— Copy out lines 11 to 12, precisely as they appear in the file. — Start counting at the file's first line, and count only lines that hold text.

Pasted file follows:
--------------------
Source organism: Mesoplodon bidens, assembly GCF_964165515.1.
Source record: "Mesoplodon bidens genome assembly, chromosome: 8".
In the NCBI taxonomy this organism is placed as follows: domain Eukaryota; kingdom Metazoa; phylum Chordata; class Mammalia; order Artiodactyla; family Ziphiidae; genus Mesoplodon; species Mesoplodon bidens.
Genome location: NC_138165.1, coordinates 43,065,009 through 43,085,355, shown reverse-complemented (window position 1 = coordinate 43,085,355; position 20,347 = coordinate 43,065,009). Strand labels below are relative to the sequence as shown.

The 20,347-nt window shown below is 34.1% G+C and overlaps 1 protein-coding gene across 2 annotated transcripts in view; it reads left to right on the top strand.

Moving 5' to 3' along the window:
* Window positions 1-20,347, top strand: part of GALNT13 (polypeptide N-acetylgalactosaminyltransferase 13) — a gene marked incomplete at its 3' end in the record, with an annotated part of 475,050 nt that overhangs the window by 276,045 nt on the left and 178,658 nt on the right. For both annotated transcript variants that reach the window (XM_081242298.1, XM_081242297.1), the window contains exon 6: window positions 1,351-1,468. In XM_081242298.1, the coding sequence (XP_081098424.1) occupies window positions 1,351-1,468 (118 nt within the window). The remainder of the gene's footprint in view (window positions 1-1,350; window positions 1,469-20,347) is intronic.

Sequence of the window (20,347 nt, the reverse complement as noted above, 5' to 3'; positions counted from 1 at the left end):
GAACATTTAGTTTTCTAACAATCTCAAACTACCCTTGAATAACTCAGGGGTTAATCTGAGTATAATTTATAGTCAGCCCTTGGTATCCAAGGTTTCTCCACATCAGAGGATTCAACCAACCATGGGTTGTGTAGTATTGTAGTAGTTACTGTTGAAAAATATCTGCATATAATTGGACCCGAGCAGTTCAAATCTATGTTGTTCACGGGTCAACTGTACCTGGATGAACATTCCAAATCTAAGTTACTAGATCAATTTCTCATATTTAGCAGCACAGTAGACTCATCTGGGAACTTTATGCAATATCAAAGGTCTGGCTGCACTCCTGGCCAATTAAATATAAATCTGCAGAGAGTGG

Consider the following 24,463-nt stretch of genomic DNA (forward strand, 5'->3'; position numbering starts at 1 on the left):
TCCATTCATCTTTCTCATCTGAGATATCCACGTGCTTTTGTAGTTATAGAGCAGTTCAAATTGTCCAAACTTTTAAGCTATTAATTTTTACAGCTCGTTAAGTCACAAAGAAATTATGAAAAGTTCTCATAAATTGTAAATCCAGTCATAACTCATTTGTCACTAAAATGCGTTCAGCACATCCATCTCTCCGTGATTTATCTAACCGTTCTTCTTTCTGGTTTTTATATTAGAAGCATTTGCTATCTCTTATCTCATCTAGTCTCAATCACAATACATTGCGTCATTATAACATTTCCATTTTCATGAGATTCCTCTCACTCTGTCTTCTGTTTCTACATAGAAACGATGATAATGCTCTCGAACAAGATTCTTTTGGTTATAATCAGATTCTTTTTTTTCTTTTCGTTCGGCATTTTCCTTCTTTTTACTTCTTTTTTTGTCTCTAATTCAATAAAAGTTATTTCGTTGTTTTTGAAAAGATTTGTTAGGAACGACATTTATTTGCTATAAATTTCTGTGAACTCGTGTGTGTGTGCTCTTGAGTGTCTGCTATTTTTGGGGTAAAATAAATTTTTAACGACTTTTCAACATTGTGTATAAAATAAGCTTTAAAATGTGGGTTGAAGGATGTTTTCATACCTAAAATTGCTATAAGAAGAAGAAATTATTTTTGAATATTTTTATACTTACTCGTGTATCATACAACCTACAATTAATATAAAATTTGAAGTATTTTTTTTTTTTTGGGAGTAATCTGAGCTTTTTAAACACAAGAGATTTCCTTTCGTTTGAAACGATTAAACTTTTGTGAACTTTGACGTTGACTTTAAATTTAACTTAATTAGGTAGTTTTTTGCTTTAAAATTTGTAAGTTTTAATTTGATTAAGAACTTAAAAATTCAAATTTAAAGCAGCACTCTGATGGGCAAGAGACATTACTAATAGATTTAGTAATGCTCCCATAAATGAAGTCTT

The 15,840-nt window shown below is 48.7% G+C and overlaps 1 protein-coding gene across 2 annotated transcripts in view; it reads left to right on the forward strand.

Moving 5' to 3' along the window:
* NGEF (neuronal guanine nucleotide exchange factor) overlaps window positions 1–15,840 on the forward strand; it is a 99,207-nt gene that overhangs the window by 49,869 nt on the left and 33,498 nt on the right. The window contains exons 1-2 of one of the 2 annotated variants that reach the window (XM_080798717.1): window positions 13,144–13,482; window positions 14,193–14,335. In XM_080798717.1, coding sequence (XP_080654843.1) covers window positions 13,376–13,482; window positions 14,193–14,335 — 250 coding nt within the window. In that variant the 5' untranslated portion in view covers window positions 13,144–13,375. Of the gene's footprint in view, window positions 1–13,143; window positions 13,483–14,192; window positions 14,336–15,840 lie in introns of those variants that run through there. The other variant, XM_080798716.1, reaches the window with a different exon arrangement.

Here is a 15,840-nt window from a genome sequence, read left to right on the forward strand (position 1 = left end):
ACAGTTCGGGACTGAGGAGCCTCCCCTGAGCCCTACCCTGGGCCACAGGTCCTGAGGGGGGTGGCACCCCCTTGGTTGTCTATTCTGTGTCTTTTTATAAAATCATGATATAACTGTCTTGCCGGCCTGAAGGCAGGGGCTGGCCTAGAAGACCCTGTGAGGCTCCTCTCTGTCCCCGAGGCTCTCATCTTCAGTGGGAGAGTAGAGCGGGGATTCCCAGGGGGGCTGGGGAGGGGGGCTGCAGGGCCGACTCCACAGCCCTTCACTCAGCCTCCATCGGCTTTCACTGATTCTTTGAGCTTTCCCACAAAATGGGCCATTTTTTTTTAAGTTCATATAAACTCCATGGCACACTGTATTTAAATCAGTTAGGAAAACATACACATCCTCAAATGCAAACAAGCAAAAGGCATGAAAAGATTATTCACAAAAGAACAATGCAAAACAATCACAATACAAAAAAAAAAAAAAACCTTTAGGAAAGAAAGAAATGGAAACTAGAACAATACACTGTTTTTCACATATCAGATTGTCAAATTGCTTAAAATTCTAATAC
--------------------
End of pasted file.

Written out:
TCCATTCATCTTTCTCATCTGAGATATCCACGTGCTTTTGTAGTTATAGAGCAGTTCAAATTGTCCAAACTTTTAAGCTATTAATTTTTACAGCTCGTTAAGTCACAAAGAAATTATGAAAAGTTCTCATAAATTGTAAATCCAGTCATAACTCATTTGTCACTAAAATGCGTTCAGCACATCCATCTCTCCGTGATTTATCTAACCGTTCTTCTTTCTGGTTTTTATATTAGAAGCATTTGCTATCTCTTATCTCATCTAGTCTCAATCACAATACATTGCGTCATTATAACATTTCCATTTTCATGAGATTCCTCTCACTCTGTCTTCTGTTTCTACATAGAAACGATGATAATGCTCTCGAACAAGATTCTTTTGGTTATAATCAGATTCTTTTTTTTCTTTTCGTTCGGCATTTTCCTTCTTTTTACTTCTTTTTTTGTCTCTAATTCAATAAAAGTTATTTCGTTGTTTTTGAAAAGATTTGTTAGGAACGACATTTATTTGCTATAAATTTCTGTGAACTCGTGTGTGTGTGCTCTTGAGTGTCTGCTATTTTTGGGGTAAAATAAATTTTTAACGACTTTTCAACATTGTGTATAAAATAAGCTTTAAAATGTGGGTTGAAGGATGTTTTCATACCTAAAATTGCTATAAGAAGAAGAAATTATTTTTGAATATTTTTATACTTACTCGTGTATCATACAACCTACAATTAATATAAAATTTGAAGTATTTTTTTTTTTTTGGGAGTAATCTGAGCTTTTTAAACACAAGAGATTTCCTTTCGTTTGAAACGATTAAACTTTTGTGAACTTTGACGTTGACTTTAAATTTAACTTAATTAGGTAGTTTTTTGCTTTAAAATTTGTAAGTTTTAATTTGATTAAGAACTTAAAAATTCAAATTTAAAGCAGCACTCTGATGGGCAAGAGACATTACTAATAGATTTAGTAATGCTCCCATAAATGAAGTCTT

The 15,840-nt window shown below is 48.7% G+C and overlaps 1 protein-coding gene across 2 annotated transcripts in view; it reads left to right on the forward strand.